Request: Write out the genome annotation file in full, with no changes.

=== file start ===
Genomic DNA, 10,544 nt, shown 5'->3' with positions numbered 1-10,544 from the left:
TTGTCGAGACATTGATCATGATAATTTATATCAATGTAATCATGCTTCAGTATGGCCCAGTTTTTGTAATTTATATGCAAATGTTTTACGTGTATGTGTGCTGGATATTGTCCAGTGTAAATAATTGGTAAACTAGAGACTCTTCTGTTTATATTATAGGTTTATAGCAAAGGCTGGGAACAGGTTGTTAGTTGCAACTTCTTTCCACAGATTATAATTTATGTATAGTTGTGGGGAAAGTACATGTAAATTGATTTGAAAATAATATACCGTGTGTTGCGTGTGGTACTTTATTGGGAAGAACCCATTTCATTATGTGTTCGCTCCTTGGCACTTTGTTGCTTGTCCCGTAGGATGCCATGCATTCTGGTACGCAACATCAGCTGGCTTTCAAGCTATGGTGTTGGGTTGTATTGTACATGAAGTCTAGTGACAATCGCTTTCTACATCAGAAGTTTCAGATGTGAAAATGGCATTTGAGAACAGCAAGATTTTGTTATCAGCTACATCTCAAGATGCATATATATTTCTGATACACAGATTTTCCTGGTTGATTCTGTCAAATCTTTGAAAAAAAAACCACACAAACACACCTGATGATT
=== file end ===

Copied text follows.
Genomic DNA, 10,544 nt, shown 5'->3' with positions numbered 1-10,544 from the left:
TTGTCGAGACATTGATCATGATAATTTATATCAATGTAATCATGCTTCAGTATGGCCCAGTTTTTGTAATTTATATGCAAATGTTTTACGTGTATGTGTGCTGGATATTGTCCAGTGTAAATAATTGGTAAACTAGAGACTCTTCTGTTTATATTATAGGTTTATAGCAAAGGCTGGGAACAGGTTGTTAGTTGCAACTTCTTTCCACAGATTATAATTTATGTATAGTTGTGGGGAAAGTACATGTAAATTGATTTGAAAATAATATACCGTGTGTTGCGTGTGGTACTTTATTGGGAAGAACCCATTTCATTATGTGTTCGCTCCTTGGCACTTTGTTGCTTGTCCCGTAGGATGCCATGCATTCTGGTACGCAACATCAGCTGGCTTTCAAGCTATGGTGTTGGGTTGTATTGTACATGAAGTCTAGTGACAATCGCTTTCTACATCAGAAGTTTCAGATGTGAAAATGGCATTTGAGAACAGCAAGATTTTGTTATCAGCTACATCTCAAGATGCATATATATTTCTGATACACAGATTTTCCTGGTTGATTCTGTCAAATCTTTGAAAAAAAAACCACACAAACACACCTGATGATT